2. SDNO fixes the typical protocol issue where a protocol exists across vendors but their implementation differs (from proprietary extensions to configuration specifics). Wouldn’t it be nice to have a single model that works across multiple vendors? Advanced SDNO solutions should enable model captures of each implementation. This is a one-off task. Then network operations can ignore the underlying nightmare of understanding the differences between the vendors. It also overcomes by design the nightmare of dealing with versions, licenses and syntax/semantic. Network operations merely apply the network model. That’s it. For instance, switch vendors all support VLANs. But some vendors apply VLANs to ports and some others proceed the other way around by adding ports to VLANs. At the end of the day, network operations need a unique way to deploy VLANs no matter how they need to be implemented at the vendor level. The SDNO engine will execute the VLAN deployment network model and configure each vendor accordingly based on the network operations VLAN/Port map they desire.
3. By combining the first two benefits, SDNO alleviates vendor lock-in, making vendor hardware swappable.
4. Because the network is now a set of multiple features or functions, SDNO lowers the barriers to NFV. At the end of the day, what matters is the VLAN map you want to deploy. It does not matter if it ends up running on a particular switch vendor or an open source virtual switch. Next-generation SDNO solutions should configure both with your expected network design.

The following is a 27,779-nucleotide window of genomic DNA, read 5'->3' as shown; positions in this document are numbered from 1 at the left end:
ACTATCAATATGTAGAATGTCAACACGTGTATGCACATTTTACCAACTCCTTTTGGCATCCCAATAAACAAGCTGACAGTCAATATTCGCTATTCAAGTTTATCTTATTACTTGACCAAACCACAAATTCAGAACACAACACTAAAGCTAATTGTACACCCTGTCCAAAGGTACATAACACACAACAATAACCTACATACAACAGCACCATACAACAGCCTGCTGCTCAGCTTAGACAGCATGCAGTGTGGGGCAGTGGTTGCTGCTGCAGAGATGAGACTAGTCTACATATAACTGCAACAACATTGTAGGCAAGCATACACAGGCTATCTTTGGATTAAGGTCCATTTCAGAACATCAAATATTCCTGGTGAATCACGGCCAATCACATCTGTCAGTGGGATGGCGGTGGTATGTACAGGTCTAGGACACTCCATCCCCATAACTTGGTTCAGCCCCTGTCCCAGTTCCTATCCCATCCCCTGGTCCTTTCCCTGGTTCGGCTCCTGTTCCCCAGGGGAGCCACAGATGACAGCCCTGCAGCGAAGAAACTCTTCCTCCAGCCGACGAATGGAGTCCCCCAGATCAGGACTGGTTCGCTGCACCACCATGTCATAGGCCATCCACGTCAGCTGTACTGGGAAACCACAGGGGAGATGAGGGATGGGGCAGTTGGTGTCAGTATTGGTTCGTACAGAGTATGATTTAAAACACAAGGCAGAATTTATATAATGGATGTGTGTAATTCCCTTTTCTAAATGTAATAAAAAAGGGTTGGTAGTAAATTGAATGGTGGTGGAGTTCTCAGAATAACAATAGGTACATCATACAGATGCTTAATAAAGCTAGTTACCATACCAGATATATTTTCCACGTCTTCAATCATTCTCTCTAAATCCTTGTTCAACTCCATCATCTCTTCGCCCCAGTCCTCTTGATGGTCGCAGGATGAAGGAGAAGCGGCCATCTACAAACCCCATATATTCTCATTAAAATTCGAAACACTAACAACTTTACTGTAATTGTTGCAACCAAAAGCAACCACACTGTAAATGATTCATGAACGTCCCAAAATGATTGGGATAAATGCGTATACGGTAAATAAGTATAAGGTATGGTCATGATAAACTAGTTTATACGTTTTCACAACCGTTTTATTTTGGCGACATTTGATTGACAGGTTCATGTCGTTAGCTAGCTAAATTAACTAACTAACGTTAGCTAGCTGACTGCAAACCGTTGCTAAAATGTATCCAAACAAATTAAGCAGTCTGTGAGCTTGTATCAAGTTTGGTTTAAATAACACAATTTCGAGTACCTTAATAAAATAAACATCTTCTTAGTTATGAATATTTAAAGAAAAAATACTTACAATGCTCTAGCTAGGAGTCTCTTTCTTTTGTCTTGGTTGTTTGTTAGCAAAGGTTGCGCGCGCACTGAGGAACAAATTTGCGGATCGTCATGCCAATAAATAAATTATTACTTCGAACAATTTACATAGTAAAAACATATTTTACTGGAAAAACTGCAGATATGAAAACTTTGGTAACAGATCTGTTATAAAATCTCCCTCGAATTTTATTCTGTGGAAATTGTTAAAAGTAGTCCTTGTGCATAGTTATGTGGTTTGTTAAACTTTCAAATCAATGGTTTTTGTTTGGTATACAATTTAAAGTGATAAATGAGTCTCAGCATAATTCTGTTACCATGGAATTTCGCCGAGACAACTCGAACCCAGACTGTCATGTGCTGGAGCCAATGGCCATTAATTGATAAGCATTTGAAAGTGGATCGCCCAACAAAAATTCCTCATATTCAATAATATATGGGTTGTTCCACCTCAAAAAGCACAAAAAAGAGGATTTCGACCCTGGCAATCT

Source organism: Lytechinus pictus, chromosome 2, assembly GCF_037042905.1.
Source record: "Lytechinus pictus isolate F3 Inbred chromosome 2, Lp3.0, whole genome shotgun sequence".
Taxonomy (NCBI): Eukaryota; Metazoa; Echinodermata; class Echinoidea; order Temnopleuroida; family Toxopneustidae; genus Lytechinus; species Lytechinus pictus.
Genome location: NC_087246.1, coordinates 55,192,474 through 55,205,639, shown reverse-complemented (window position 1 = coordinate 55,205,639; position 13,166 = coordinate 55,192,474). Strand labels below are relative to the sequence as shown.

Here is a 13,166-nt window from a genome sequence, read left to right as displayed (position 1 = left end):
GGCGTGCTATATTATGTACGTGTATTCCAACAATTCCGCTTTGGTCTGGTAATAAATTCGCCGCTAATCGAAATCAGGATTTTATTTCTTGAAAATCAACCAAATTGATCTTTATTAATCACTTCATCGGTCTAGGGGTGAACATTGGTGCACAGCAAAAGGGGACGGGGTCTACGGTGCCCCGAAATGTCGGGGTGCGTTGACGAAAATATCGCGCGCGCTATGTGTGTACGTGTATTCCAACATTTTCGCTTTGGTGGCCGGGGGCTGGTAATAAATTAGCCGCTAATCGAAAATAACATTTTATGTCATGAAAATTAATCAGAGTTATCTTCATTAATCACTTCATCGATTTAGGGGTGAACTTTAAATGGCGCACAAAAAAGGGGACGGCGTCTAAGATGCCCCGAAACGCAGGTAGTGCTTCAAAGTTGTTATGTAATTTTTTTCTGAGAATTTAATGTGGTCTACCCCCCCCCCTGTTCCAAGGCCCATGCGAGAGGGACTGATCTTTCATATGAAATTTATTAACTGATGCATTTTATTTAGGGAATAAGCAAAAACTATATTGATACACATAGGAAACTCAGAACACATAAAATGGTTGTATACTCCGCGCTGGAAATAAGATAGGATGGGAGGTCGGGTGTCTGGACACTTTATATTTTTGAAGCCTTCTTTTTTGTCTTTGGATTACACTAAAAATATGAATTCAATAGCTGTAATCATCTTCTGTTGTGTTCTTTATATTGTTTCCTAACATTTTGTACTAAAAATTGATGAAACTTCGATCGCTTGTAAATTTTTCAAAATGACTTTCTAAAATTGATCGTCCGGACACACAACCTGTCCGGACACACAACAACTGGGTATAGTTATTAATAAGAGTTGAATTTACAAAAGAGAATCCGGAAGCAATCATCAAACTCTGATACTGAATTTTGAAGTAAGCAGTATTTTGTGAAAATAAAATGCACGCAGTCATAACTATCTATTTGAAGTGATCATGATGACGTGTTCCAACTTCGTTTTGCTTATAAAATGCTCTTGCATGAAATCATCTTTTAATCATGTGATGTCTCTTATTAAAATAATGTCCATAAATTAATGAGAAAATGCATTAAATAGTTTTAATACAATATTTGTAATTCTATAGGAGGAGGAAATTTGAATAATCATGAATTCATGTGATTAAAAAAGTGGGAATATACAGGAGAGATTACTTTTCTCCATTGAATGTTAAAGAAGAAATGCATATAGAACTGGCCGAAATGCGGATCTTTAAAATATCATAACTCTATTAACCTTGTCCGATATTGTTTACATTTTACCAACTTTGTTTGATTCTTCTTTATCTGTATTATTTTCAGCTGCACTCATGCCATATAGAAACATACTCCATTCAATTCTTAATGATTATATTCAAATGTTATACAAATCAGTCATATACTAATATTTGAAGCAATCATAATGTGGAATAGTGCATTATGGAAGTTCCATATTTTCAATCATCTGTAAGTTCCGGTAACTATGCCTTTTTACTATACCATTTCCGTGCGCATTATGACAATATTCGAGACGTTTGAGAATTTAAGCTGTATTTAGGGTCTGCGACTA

The Power of DevOps for the Network
Change is the only constant in the network. How you implement features on the network is changing, so the infrastructure you need at the network layer to move from Development to Operations needs to resemble the software world’s movement to DevOps and its continuous integration cycle.
Software developers and network engineers do not serve the same function, but the latter can learn and benefit from the software world. The DevOps model brings together Development and Operations, reducing friction between the two departments. This model is empowered by the use of an orchestration platform that enables the full integration of modeling, building, testing, deploying to production, validating and enabling the continuous integration cycle.
About the author:
Olivier Huynh Van is the visionary inventor of Gluware technology and leads R&D for Glue Networks. Previously, Olivier was the CTO of Yelofin Networks, and has 20 years’ experience designing and managing mission critical global networks for ADM Investor Services, Groupe ODDO & Cie, Natixis, Oxoid and Deutsche Bank. Olivier holds a Master’s Degree in Electronics, Robotics and Information Technology from ESIEA in Paris, France.